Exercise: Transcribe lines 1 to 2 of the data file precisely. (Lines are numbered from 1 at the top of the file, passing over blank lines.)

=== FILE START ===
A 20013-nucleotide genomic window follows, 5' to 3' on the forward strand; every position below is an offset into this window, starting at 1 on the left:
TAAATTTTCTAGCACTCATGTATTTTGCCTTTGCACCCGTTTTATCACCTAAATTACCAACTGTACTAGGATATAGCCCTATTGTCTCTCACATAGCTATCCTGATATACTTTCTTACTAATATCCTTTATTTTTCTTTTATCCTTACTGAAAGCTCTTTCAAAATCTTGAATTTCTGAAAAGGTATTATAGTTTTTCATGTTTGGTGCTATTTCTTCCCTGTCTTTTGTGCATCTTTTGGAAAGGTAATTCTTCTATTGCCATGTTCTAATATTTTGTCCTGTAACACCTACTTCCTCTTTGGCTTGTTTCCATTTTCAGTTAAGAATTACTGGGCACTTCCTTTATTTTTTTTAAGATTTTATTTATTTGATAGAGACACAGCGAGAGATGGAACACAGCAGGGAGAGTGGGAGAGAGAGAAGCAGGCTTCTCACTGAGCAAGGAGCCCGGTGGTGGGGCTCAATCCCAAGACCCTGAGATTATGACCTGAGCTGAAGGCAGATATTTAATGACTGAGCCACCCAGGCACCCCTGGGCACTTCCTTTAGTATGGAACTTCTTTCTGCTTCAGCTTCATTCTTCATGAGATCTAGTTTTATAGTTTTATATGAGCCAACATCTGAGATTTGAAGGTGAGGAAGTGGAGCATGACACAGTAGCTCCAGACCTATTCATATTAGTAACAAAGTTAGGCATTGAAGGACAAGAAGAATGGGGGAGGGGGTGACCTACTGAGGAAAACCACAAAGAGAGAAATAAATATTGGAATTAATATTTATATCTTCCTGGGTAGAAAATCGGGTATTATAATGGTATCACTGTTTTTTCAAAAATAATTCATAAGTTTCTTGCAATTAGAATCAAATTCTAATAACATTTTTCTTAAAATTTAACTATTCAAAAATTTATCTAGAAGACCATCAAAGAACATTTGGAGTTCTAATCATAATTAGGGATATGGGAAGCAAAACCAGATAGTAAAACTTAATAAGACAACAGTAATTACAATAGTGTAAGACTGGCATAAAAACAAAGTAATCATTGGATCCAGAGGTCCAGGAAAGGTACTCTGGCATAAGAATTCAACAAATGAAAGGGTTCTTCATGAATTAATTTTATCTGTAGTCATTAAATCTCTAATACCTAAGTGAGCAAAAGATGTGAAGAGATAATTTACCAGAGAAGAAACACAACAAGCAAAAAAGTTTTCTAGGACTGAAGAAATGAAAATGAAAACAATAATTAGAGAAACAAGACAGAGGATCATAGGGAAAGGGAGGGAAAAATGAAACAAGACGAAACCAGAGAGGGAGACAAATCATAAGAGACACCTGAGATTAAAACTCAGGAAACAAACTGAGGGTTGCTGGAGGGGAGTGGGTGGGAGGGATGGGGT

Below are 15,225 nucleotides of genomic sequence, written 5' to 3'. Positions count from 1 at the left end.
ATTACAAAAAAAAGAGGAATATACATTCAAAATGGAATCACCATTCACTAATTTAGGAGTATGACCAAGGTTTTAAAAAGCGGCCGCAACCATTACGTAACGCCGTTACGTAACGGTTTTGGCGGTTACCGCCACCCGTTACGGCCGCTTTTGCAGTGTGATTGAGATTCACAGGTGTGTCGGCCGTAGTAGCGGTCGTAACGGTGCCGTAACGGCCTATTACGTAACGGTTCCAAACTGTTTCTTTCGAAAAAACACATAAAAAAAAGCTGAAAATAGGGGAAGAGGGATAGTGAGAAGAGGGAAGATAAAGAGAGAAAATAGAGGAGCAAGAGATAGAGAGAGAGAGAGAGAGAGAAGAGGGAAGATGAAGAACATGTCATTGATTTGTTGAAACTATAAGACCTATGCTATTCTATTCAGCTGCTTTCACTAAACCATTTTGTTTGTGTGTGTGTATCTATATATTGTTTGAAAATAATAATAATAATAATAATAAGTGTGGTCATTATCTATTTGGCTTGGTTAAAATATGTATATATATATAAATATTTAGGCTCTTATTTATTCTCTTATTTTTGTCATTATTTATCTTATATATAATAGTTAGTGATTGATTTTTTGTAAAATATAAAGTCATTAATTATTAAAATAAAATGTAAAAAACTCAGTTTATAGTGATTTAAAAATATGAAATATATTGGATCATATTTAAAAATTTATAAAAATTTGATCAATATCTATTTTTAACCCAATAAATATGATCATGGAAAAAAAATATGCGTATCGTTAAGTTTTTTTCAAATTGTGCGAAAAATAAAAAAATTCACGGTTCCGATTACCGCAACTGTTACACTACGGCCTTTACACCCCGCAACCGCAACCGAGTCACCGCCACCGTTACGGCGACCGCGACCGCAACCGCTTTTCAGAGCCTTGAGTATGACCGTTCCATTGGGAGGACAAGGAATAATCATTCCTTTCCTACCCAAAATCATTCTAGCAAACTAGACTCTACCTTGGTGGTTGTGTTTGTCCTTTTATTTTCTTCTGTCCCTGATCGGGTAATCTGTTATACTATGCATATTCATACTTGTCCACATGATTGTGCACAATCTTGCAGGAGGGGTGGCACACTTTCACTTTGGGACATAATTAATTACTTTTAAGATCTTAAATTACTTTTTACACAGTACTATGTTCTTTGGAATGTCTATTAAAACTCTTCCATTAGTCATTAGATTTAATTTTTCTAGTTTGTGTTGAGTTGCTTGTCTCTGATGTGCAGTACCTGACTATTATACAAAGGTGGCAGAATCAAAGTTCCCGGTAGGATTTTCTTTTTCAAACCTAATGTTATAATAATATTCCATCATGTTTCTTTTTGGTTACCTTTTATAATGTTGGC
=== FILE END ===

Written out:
A 20013-nucleotide genomic window follows, 5' to 3' on the forward strand; every position below is an offset into this window, starting at 1 on the left:
TAAATTTTCTAGCACTCATGTATTTTGCCTTTGCACCCGTTTTATCACCTAAATTACCAACTGTACTAGGATATAGCCCTATTGTCTCTCACATAGCTATCCTGATATACTTTCTTACTAATATCCTTTATTTTTCTTTTATCCTTACTGAAAGCTCTTTCAAAATCTTGAATTTCTGAAAAGGTATTATAGTTTTTCATGTTTGGTGCTATTTCTTCCCTGTCTTTTGTGCATCTTTTGGAAAGGTAATTCTTCTATTGCCATGTTCTAATATTTTGTCCTGTAACACCTACTTCCTCTTTGGCTTGTTTCCATTTTCAGTTAAGAATTACTGGGCACTTCCTTTATTTTTTTTAAGATTTTATTTATTTGATAGAGACACAGCGAGAGATGGAACACAGCAGGGAGAGTGGGAGAGAGAGAAGCAGGCTTCTCACTGAGCAAGGAGCCCGGTGGTGGGGCTCAATCCCAAGACCCTGAGATTATGACCTGAGCTGAAGGCAGATATTTAATGACTGAGCCACCCAGGCACCCCTGGGCACTTCCTTTAGTATGGAACTTCTTTCTGCTTCAGCTTCATTCTTCATGAGATCTAGTTTTATAGTTTTATATGAGCCAACATCTGAGATTTGAAGGTGAGGAAGTGGAGCATGACACAGTAGCTCCAGACCTATTCATATTAGTAACAAAGTTAGGCATTGAAGGACAAGAAGAATGGGGGAGGGGGTGACCTACTGAGGAAAACCACAAAGAGAGAAATAAATATTGGAATTAATATTTATATCTTCCTGGGTAGAAAATCGGGTATTATAATGGTATCACTGTTTTTTCAAAAATAATTCATAAGTTTCTTGCAATTAGAATCAAATTCTAATAACATTTTTCTTAAAATTTAACTATTCAAAAATTTATCTAGAAGACCATCAAAGAACATTTGGAGTTCTAATCATAATTAGGGATATGGGAAGCAAAACCAGATAGTAAAACTTAATAAGACAACAGTAATTACAATAGTGTAAGACTGGCATAAAAACAAAGTAATCATTGGATCCAGAGGTCCAGGAAAGGTACTCTGGCATAAGAATTCAACAAATGAAAGGGTTCTTCATGAATTAATTTTATCTGTAGTCATTAAATCTCTAATACCTAAGTGAGCAAAAGATGTGAAGAGATAATTTACCAGAGAAGAAACACAACAAGCAAAAAAGTTTTCTAGGACTGAAGAAATGAAAATGAAAACAATAATTAGAGAAACAAGACAGAGGATCATAGGGAAAGGGAGGGAAAAATGAAACAAGACGAAACCAGAGAGGGAGACAAATCATAAGAGACACCTGAGATTAAAACTCAGGAAACAAACTGAGGGTTGCTGGAGGGGAGTGGGTGGGAGGGATGGGGT